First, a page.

quote by Samuel Johnson

My diseases are an asthma and a dropsy and, what is less curable, seventy-five.

— Samuel Johnson

Most Powerful Dropsy quotations

One might say, for example, that a patient has a kind of St Vitus's dance;

a kind of dropsy; a kind of nerve fever; a kind of ague. One would never say, however (to end once and for all the confusion of these names) He has St. Vitus's dance, He has nerve fever, He has dropsy, He has ague, since there simply are not any fixed, unchanging diseases to be known by such names.

Death eats up all things, both the young lamb and old sheep;

and I have heard our parson say, death values a prince no more than a clown; all's fish that comes to his net; he throws at all, and sweeps stakes; he's no mower that takes a nap at noon-day, but drives on, fair weather or foul, and cuts down the green grass as well as the ripe corn: he's neither squeamish nor queesy-stomach d, for he swallows without chewing, and crams down all things into his ungracious maw; and you can see no belly he has, he has a confounded dropsy, and thirsts after men's lives, which he gurgles down like mother's milk.

Death cancels everything but truth; and strips a man of everything but genius and virtue. It is a sort of natural canonization. It makes the meanest of us sacred --it installs the poet in his immortality, and lifts him to the skies. Death is the greatest assayer of the sterling ore of talent. At his touch the dropsy particles fall off, the irritable, the personal, the gross, and mingle with the dust --the finer and more ethereal part mounts with winged spirit to watch over our latest memory, and protect our bones from insult. We consign the least worthy qualities to oblivion, and cherish the nobler and imperishable nature with double pride and fondness.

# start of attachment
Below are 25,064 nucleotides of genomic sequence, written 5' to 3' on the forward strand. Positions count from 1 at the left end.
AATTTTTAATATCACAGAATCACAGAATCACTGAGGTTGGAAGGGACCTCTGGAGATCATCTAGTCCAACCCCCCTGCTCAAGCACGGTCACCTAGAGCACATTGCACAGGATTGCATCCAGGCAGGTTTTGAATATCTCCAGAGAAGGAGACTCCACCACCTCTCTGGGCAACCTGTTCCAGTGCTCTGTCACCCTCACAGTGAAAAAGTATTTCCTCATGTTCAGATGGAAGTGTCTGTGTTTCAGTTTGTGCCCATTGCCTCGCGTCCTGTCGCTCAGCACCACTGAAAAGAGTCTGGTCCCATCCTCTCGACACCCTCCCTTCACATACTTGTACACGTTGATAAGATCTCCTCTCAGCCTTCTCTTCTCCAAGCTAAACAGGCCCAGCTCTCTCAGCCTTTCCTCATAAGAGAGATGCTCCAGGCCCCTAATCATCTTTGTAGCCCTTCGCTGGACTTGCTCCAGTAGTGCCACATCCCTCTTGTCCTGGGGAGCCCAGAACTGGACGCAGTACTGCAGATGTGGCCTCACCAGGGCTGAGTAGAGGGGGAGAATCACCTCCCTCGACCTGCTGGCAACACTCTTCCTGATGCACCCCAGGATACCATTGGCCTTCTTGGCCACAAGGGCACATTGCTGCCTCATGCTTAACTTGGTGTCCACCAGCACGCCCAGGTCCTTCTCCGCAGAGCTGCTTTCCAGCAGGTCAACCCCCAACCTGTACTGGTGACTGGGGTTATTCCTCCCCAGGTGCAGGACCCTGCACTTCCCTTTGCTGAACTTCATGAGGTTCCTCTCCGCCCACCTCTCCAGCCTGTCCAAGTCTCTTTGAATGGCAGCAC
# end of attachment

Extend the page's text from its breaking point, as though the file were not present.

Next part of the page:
Religious literature has eminent examples, and if we run over our private list of poets, critics, philanthropists and philosophers, we shall find them infected with this dropsy and elephantiasis, which we ought to have tapped.

Our age believed herself pregnant with auspicious progeny, but when her hour came, it turned out to be dropsy.

Revenge, that thirsty dropsy of our souls, makes us covet that which hurts us most.

A man that loves to be peevish and paramount, and to play the sovereign at every turn, does but blast the blessings of life, and swagger away his own enjoyments; and not to enlarge upon not folly, not to mention the injustice of such a behavior, it is always the sign of a little, unbenevolent temper. It is disease and discredit all over, and there is no more greatness in it, than in the swelling of a dropsy.

A man may doubt of God's existence when he is in good health, just as he may doubt whether his relation with a harlot is sinful. When he falls ill, when dropsy develops, he leaves his concubine, and he believes in God.